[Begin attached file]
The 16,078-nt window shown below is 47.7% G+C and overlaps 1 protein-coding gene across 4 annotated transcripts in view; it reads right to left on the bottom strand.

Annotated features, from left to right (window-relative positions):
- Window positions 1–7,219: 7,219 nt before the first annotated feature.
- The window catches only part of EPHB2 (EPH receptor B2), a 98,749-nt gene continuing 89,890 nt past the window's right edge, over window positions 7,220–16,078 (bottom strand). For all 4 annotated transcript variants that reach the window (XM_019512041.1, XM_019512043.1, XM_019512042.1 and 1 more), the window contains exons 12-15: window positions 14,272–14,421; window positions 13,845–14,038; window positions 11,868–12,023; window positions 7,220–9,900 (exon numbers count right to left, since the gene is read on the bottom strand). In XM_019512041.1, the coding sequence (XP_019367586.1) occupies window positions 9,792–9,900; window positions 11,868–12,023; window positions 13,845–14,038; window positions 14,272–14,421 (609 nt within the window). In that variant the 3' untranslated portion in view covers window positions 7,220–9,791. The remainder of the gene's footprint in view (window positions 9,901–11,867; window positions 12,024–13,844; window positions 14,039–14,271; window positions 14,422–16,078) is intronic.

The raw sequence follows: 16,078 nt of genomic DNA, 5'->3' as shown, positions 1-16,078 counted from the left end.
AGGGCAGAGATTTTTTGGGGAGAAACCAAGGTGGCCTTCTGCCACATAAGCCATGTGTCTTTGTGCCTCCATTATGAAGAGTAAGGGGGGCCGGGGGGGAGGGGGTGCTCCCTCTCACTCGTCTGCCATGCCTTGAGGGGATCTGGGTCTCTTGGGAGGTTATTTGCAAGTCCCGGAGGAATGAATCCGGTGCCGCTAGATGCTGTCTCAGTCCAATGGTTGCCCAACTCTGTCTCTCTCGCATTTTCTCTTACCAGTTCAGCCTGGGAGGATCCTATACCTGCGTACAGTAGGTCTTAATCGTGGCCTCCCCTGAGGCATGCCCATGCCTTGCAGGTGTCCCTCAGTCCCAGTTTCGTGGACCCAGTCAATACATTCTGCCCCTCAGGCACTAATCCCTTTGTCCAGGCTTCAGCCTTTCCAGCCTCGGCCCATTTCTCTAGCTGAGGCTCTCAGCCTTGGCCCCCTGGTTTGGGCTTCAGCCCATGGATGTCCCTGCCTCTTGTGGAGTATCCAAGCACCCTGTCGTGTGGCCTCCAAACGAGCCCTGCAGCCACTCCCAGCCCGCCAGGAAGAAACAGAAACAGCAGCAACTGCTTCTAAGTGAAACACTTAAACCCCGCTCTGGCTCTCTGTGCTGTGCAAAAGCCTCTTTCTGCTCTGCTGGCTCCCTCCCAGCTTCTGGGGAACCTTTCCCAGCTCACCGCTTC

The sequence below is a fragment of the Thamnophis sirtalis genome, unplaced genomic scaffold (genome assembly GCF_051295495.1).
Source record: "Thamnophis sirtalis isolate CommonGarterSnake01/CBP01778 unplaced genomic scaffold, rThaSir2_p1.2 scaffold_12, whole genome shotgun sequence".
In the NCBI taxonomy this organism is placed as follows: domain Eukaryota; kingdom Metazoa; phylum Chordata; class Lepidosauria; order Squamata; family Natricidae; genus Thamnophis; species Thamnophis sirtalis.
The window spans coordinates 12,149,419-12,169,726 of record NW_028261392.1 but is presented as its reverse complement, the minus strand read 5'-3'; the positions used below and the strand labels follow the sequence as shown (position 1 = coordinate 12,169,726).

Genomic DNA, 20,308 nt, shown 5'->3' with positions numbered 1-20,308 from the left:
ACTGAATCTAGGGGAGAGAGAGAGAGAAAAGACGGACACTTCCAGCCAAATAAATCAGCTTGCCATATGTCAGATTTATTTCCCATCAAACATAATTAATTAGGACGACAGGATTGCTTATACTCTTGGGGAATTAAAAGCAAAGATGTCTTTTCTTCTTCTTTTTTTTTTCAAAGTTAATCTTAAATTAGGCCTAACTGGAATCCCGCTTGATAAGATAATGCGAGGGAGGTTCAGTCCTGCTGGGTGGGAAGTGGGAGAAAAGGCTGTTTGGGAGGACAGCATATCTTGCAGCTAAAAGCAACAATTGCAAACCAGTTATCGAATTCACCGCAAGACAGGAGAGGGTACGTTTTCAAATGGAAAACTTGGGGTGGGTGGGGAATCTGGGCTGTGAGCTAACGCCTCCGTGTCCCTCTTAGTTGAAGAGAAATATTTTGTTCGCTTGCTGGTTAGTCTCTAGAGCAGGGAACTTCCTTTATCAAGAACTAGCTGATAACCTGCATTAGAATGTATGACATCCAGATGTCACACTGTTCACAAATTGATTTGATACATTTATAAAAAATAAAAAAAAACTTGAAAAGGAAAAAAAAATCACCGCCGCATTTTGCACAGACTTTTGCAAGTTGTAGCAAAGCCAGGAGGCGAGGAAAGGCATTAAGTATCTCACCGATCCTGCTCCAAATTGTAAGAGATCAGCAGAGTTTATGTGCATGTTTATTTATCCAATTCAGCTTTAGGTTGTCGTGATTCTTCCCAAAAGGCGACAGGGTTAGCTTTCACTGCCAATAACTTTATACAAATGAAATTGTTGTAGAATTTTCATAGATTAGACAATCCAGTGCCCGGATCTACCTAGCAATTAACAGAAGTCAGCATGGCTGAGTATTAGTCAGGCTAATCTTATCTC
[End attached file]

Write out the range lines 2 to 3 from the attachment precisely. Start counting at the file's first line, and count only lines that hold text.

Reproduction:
Annotated features, from left to right (window-relative positions):
- Window positions 1–7,219: 7,219 nt before the first annotated feature.